#1 Posted by ThorjornJG (2 posts) - - Show Bio

Okay i know this is about old and overused topic here on Comic Vine but a fun argument and i think it will go on forever. When you argue that the most powerful Heroes in both dc comic and marvel are fighting we always forget one thing the world around them. I am going to go over statistics here. Lets say that they sentry has the power of only 1 exploding sun(our sun) then would conclude that his hits would generate as same as 10 octillion (1028 zeroes on that numer) megatons of tnt. Most nuclear weapons are measured in megatons and the largest on we ever tested was the tzar which was 100 megatons and the explosive radius was 35 km radius. Think of that power 0.1 octillion times stronger. dont forget that our sun is fairly small compared to must suns in the world.

Just think if Sentry had 1.000.000 exploding suns inside him and superman similar to that then the power they generate if they use all their powers in one punch, kick or just fly into each would vaporize everything in 3.500.000 octillion kilometers in radius. This is because if the power cant go forward then it will go into all other directions. My opinion is that that would never fight due to the destructive nature they would make, i think even void would not play around with such power. If Uncle Ben would give superman and sentry an advice it would be "Man oh man that responsibilty and power thing i talk about... well i feel sorry for your backs having such a burden". I think the only loser in this fight is the world.

#2 Posted by Timandm (3393 posts) - - Show Bio

You're saying that if the Sentry truly let loose with all his power, it would destroy the earth, yes?

#3 Edited by ArticulateT (304 posts) - - Show Bio

I think a key thing to remember here is that power is really down to a variety of factors, rather than just numbers, though, I think a reason we go into numbers so often is that they're easier to understand right off the bat, and there's nothing more definitive than a solid value.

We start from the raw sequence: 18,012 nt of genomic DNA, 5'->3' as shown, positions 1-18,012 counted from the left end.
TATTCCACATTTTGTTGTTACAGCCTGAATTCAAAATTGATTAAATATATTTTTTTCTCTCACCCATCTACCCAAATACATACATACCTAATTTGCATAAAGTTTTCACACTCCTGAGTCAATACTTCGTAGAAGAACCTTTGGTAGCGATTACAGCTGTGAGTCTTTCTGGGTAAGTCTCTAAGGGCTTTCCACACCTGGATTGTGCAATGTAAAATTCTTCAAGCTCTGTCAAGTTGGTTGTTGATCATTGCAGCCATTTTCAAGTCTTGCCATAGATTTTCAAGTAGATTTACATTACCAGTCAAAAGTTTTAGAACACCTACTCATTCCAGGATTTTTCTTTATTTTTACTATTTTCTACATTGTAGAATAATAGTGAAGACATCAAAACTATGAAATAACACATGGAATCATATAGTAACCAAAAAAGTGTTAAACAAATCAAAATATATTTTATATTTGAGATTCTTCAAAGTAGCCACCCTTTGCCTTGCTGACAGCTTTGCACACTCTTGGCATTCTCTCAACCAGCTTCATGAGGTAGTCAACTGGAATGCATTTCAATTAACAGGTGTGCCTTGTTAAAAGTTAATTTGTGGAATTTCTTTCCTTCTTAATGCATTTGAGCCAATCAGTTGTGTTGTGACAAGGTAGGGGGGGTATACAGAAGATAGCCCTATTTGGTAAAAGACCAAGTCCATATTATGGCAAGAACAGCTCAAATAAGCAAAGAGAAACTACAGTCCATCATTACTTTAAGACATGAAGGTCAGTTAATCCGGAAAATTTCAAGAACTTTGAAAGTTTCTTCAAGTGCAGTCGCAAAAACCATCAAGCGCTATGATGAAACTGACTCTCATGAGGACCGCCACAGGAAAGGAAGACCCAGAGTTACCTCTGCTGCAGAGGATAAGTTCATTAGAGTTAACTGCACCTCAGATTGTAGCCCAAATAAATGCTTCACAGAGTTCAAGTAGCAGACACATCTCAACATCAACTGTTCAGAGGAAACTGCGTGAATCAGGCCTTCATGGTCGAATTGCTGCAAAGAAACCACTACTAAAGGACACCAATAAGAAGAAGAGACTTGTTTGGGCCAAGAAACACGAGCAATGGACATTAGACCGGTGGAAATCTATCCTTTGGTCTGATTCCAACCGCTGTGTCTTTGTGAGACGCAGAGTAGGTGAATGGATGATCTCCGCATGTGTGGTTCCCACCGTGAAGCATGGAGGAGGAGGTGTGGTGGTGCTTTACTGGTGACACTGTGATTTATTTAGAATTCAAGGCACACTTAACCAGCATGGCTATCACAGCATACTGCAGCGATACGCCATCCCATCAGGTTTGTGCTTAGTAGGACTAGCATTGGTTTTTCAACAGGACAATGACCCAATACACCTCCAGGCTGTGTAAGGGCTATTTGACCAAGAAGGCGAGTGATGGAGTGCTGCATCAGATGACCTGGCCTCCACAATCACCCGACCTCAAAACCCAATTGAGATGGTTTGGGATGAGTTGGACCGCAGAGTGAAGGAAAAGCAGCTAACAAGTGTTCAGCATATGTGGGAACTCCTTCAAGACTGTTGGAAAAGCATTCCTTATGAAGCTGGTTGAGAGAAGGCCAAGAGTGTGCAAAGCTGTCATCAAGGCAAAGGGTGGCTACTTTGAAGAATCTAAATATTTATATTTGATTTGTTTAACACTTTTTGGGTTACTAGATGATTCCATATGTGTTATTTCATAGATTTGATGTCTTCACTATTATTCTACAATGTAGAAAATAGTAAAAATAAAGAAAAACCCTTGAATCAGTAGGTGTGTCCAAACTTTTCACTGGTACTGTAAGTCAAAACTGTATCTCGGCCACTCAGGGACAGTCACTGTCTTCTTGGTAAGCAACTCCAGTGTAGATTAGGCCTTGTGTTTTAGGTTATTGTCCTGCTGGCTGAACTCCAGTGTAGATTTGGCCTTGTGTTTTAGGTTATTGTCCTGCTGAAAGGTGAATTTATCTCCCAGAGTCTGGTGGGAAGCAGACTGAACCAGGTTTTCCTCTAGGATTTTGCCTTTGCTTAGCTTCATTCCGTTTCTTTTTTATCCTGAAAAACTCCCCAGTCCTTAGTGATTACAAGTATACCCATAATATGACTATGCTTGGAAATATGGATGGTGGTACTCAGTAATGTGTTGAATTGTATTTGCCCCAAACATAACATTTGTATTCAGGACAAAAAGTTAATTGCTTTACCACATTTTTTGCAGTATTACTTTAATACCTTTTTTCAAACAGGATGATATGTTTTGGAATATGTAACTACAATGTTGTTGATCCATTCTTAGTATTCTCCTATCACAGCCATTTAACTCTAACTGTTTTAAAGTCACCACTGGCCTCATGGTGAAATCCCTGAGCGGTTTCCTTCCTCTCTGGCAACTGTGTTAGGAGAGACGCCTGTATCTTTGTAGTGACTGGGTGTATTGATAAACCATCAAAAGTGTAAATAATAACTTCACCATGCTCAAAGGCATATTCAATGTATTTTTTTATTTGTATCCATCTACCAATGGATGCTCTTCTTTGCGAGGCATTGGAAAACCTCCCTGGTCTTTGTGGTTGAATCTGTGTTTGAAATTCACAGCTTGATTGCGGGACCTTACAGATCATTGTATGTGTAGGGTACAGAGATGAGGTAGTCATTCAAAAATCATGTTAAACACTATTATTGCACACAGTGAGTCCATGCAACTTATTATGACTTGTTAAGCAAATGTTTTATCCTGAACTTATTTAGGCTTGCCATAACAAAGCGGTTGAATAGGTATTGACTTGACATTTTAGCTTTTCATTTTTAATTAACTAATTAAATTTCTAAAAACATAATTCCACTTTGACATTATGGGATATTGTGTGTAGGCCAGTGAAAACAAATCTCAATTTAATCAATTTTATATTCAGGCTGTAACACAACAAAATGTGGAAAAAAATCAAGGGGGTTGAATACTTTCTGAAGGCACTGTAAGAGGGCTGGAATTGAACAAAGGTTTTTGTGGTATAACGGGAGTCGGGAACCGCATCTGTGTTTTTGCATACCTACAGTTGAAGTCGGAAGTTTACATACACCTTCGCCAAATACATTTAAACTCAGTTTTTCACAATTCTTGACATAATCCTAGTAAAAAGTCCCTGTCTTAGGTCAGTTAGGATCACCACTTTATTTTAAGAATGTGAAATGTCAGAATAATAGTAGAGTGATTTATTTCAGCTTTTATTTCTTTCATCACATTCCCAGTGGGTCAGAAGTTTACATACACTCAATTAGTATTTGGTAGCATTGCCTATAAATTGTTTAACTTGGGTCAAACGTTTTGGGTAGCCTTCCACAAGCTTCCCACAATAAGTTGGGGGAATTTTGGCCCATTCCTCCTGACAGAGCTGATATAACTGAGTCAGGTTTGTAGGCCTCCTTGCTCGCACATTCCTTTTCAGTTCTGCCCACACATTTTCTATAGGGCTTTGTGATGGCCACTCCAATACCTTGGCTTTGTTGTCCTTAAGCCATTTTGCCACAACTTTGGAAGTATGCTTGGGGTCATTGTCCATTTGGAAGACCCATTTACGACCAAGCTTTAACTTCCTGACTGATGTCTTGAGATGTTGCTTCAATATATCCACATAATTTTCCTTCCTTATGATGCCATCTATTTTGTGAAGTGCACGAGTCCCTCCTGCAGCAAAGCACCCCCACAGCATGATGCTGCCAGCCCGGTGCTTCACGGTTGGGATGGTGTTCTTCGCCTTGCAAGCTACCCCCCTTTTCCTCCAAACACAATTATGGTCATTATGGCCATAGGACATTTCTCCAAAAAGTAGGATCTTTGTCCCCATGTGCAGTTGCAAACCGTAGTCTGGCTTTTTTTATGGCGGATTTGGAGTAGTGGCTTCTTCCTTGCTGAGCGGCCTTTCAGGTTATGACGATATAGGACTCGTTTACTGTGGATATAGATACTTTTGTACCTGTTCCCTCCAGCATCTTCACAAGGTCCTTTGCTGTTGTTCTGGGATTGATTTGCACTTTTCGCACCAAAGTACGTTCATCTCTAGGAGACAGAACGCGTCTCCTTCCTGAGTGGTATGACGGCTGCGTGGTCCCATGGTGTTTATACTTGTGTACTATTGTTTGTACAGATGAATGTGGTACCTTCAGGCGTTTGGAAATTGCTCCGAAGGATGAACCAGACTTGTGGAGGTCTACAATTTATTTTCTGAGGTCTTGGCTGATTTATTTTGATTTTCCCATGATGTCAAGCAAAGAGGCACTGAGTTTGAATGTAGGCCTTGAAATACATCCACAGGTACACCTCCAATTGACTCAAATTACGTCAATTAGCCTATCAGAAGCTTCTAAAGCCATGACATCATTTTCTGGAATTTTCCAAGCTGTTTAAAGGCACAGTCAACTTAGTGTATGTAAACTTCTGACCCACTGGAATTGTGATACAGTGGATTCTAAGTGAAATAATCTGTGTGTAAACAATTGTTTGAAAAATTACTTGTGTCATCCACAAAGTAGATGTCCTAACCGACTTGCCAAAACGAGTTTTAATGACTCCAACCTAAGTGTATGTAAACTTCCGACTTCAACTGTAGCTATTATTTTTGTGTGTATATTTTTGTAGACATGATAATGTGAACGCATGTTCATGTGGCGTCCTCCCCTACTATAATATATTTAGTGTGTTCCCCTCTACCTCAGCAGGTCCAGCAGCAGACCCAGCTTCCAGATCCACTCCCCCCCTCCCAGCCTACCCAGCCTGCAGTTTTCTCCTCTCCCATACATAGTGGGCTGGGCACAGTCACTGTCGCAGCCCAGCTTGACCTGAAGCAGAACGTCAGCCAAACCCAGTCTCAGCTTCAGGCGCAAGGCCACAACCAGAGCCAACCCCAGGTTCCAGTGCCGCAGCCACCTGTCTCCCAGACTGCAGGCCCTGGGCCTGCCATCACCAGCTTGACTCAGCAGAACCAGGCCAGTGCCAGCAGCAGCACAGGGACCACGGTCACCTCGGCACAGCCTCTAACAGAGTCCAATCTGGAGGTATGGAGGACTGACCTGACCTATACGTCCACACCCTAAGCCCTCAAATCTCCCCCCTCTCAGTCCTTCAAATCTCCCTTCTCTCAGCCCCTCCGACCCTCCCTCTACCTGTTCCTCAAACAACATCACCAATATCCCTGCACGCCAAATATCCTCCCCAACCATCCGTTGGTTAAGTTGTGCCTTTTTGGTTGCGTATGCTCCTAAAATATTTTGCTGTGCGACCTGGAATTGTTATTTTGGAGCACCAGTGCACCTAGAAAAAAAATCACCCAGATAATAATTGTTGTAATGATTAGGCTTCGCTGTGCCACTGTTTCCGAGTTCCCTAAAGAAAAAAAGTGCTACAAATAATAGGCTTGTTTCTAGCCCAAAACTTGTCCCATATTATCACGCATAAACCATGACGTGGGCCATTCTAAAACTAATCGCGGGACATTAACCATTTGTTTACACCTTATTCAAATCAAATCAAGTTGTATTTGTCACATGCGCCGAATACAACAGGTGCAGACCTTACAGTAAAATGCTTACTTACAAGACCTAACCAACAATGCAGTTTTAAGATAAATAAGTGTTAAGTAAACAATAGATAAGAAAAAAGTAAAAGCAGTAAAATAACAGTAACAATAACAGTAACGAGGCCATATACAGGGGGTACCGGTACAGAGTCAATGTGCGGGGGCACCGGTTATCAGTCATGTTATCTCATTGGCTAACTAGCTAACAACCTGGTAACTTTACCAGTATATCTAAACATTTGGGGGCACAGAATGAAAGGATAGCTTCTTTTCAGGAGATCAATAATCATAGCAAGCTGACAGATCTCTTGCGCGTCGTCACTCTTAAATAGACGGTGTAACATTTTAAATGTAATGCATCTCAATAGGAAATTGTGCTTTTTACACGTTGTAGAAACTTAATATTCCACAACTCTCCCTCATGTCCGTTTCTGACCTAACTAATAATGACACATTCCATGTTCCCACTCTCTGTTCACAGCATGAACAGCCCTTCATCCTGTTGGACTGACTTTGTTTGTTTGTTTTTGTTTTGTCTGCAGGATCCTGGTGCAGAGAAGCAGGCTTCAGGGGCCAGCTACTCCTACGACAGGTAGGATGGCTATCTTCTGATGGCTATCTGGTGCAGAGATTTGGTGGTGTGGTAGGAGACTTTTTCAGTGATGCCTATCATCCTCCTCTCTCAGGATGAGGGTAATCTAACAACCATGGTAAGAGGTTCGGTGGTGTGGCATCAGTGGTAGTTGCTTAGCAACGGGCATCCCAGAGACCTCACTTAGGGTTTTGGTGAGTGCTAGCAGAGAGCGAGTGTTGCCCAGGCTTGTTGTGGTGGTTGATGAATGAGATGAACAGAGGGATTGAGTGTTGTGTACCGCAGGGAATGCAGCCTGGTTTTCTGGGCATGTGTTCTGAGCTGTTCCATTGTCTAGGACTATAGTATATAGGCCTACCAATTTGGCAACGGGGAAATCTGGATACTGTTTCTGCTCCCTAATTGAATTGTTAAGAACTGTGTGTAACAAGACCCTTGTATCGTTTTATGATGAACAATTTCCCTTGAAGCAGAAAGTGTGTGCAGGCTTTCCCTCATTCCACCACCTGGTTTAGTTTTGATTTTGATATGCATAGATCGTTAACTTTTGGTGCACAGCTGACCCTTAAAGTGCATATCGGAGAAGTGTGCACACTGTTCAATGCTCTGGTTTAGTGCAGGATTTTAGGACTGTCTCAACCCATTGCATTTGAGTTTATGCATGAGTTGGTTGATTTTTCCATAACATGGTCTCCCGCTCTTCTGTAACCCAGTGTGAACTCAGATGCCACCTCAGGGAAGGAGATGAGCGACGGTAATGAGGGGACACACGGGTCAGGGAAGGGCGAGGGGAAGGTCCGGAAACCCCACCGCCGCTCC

First if the nature of the power. This is usually down to perspective, but certain abilities when used against each other are inherently more useful than others. However, that is the beauty of a super-power, in that each seperate one can serve specific purposes that the others cannot.

Then there's a sliding scale. A friend of mine explained it as having one end being simple, sheer quantities of said force, and at the other end is pin-point precision.

Let's take a look at Superman, for example, and see the difference between his Super Strength and Heat Vision. His Strength is typically the sheer force of his lay-out, and it is rare that he uses it in such specific and precise areas. His application of his great strength is usually the moving of large objects and the great force behind his attacks. his Heat vision is typically used as a welding or cutting tool, as well as a single-target ranged attack. His precision in this area is so great that he is able to lobotomise a person by scaling down the beam and firing it through the lenses of someone's eyes.

That's not to say that Superman hasn't used his great strength on a small, dexterous task or fired his heat vision in a large, all destroying cone, but each power has been used in such specific ways that doing otherwise is often a rare thing.

Another good example would probably be Squirrel Girl. She controls, putting it lightly, glorified rodents with bushy tails, yet, she was so good at commanding the little pests, she beat Dr. Doom. Thanos, too.

When it comes down to it, I guess the phrase "it's not what it is, it's what you do with it," applies here more than ever.

#4 Posted by DocFatalis (1451 posts) - - Show Bio

@ThorjornJG: I think this thread is a very good idea. As for your example, I believe the "million exploding suns" metaphor was really not a good idea from Marvel if you consider what only one super nova can do.

That is one of comics paradoxes: they want to rely on science to give us an idea of how powerful a character is and the ignore real science for entertainment purposes. Even though it sometimes annoys me, I must say that comics would be far less interesting if they would really stick to scientific rules.

Good idea anyway, thanks!